WASHINGTON (AP) — Battling fiercely for the White House, President Barack Obama and Republican rival Mitt Romney implored voters to see the Supreme Court's health care ruling in different ways Thursday, with Obama appealing for people to move on with him and his challenger promising to rip up the law.
"Today's decision was a victory for people all over this country whose lives will be more secure," Obama declared after a divided high court upheld the law, including a requirement that people carry health insurance. "It's time for us to move forward."
Romney did just the opposite, pinning the court's decision to the election and asking voters to render their own ruling.
"If we want to get rid of Obamacare," he said, "we're going to have replace President Obama."
Democrats and Republicans immediately launched fundraising appeals off the court's decision, underscoring the campaign ramifications of a judicial decision that is supposed to be devoid of politics. It was conservative Chief Justice John Roberts who cast the defining vote, upending the traditional lines of political attack and surprising many in the White House.
The outcome was a clear personal win for Obama, who has staked much of his presidency and legacy on the law. But Republicans were emboldened that it would cost him, given that the law as a whole remains unpopular and that the insurance mandate was deemed by the court to be a tax — a term never popular in an election year.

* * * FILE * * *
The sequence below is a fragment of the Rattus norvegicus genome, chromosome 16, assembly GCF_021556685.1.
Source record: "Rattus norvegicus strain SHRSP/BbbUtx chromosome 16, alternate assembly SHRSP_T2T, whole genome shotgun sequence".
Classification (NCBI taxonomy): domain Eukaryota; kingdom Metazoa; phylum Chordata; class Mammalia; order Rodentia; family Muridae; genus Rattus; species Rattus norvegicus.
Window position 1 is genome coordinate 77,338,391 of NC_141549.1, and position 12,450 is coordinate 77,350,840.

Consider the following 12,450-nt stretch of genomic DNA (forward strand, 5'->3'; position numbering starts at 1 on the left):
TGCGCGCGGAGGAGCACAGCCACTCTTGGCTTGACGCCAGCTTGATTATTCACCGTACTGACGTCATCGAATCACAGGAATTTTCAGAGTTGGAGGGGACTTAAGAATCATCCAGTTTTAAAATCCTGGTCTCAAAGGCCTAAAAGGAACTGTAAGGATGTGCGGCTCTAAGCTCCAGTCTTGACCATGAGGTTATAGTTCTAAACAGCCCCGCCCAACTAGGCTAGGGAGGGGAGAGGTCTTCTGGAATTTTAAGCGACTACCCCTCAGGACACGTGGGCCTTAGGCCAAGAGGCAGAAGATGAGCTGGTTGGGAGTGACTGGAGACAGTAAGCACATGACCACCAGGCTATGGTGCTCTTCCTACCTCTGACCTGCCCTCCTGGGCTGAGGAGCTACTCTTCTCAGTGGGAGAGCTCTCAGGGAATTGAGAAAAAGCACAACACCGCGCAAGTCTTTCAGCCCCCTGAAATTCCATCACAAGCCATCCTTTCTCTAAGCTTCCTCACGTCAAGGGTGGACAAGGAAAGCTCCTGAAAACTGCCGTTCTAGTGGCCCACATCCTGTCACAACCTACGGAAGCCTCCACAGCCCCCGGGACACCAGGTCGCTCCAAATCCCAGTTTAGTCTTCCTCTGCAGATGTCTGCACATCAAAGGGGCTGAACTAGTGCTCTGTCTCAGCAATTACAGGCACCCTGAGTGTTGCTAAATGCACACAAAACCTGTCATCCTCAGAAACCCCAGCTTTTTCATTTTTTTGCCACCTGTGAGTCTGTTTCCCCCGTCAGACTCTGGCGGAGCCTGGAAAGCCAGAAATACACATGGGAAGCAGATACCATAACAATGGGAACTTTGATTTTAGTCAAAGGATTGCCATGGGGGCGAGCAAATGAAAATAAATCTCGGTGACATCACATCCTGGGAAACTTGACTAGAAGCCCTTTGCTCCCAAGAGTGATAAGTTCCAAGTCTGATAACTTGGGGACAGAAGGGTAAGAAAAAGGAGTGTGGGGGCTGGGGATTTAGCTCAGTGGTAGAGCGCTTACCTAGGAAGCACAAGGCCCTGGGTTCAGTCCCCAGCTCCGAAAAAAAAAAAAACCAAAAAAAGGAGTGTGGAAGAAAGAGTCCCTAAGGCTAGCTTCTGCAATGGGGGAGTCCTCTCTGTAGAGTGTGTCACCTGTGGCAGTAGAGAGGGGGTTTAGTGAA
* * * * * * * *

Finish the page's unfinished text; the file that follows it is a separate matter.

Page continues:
Neither Obama nor Romney knew what the ruling would be.
So what unfolded was a dramatic, unscripted moment in a campaign that has had few of them.
At first, Obama thought the worst.
Watching a bank of television monitors outside the Oval Office, Obama saw urgent but erroneous cable news reports that the individual mandate has been shot down.
But the White House counsel, Kathryn Ruemmler, knew otherwise and flashed the president two thumbs up. After she explained the justices' bottom-line ruling, the president gave her a hug.
Across the White House, where anticipation had been intense, the mood was more relief and satisfaction than roaring celebration.
Obama sought to strike that tone as he spoke from a lectern in the East Room, trying to steer the conversation toward the ways he said the law is helping millions of Americans.
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